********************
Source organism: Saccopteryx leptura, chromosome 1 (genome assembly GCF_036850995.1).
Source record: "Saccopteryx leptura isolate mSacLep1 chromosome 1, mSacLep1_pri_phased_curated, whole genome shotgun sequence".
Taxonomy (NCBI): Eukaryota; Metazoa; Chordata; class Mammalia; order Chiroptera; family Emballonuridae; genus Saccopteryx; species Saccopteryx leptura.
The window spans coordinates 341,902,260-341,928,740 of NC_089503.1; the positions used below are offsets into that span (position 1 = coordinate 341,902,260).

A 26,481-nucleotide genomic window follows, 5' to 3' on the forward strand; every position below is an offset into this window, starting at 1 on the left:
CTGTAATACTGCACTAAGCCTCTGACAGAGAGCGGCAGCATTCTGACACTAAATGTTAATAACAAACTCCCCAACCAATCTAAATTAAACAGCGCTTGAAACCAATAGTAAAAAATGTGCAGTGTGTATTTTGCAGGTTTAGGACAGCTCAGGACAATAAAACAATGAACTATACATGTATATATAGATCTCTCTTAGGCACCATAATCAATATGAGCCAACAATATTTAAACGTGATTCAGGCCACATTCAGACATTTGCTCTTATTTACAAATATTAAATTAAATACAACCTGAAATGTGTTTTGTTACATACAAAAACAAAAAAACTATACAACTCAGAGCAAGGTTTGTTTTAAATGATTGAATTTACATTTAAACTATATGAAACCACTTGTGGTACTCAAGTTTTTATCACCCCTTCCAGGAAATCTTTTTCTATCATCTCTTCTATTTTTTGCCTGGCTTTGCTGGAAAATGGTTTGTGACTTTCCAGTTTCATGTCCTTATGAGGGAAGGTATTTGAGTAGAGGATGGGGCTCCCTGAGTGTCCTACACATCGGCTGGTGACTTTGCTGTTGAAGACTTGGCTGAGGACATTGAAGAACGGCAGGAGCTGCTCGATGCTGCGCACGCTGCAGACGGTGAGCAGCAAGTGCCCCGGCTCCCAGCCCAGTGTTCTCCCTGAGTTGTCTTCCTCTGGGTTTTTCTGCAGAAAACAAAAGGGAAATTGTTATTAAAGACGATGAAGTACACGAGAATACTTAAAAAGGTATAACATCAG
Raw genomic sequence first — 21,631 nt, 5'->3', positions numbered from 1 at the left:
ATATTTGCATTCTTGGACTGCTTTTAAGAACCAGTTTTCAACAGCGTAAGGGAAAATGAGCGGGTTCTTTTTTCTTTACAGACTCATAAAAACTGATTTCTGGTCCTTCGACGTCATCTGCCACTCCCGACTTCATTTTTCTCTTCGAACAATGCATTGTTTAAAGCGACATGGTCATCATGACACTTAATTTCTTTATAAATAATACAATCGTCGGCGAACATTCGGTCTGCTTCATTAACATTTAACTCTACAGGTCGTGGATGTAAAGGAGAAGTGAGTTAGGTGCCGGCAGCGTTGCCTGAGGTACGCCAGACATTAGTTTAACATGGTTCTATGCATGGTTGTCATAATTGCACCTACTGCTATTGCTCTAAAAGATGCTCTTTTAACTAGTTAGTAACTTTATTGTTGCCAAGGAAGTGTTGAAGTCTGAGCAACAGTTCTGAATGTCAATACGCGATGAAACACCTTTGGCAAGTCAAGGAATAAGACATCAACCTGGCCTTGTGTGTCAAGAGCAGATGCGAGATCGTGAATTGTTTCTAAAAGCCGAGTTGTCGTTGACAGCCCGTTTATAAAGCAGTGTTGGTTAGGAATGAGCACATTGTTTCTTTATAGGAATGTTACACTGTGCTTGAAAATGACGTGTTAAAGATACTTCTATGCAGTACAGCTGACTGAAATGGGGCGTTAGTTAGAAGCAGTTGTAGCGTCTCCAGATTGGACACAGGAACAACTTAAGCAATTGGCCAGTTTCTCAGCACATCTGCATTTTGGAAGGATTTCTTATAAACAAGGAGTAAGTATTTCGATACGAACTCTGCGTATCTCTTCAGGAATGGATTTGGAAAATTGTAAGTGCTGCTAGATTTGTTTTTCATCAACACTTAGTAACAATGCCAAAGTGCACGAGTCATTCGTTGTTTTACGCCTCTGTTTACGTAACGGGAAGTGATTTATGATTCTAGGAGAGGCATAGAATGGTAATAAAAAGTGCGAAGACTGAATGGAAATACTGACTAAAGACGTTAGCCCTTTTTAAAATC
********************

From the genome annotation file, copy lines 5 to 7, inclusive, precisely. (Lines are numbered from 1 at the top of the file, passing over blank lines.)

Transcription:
A 26,481-nucleotide genomic window follows, 5' to 3' on the forward strand; every position below is an offset into this window, starting at 1 on the left:
CTGTAATACTGCACTAAGCCTCTGACAGAGAGCGGCAGCATTCTGACACTAAATGTTAATAACAAACTCCCCAACCAATCTAAATTAAACAGCGCTTGAAACCAATAGTAAAAAATGTGCAGTGTGTATTTTGCAGGTTTAGGACAGCTCAGGACAATAAAACAATGAACTATACATGTATATATAGATCTCTCTTAGGCACCATAATCAATATGAGCCAACAATATTTAAACGTGATTCAGGCCACATTCAGACATTTGCTCTTATTTACAAATATTAAATTAAATACAACCTGAAATGTGTTTTGTTACATACAAAAACAAAAAAACTATACAACTCAGAGCAAGGTTTGTTTTAAATGATTGAATTTACATTTAAACTATATGAAACCACTTGTGGTACTCAAGTTTTTATCACCCCTTCCAGGAAATCTTTTTCTATCATCTCTTCTATTTTTTGCCTGGCTTTGCTGGAAAATGGTTTGTGACTTTCCAGTTTCATGTCCTTATGAGGGAAGGTATTTGAGTAGAGGATGGGGCTCCCTGAGTGTCCTACACATCGGCTGGTGACTTTGCTGTTGAAGACTTGGCTGAGGACATTGAAGAACGGCAGGAGCTGCTCGATGCTGCGCACGCTGCAGACGGTGAGCAGCAAGTGCCCCGGCTCCCAGCCCAGTGTTCTCCCTGAGTTGTCTTCCTCTGGGTTTTTCTGCAGAAAACAAAAGGGAAATTGTTATTAAAGACGATGAAGTACACGAGAATACTTAAAAAGGTATAACATCAG
Raw genomic sequence first — 21,631 nt, 5'->3', positions numbered from 1 at the left: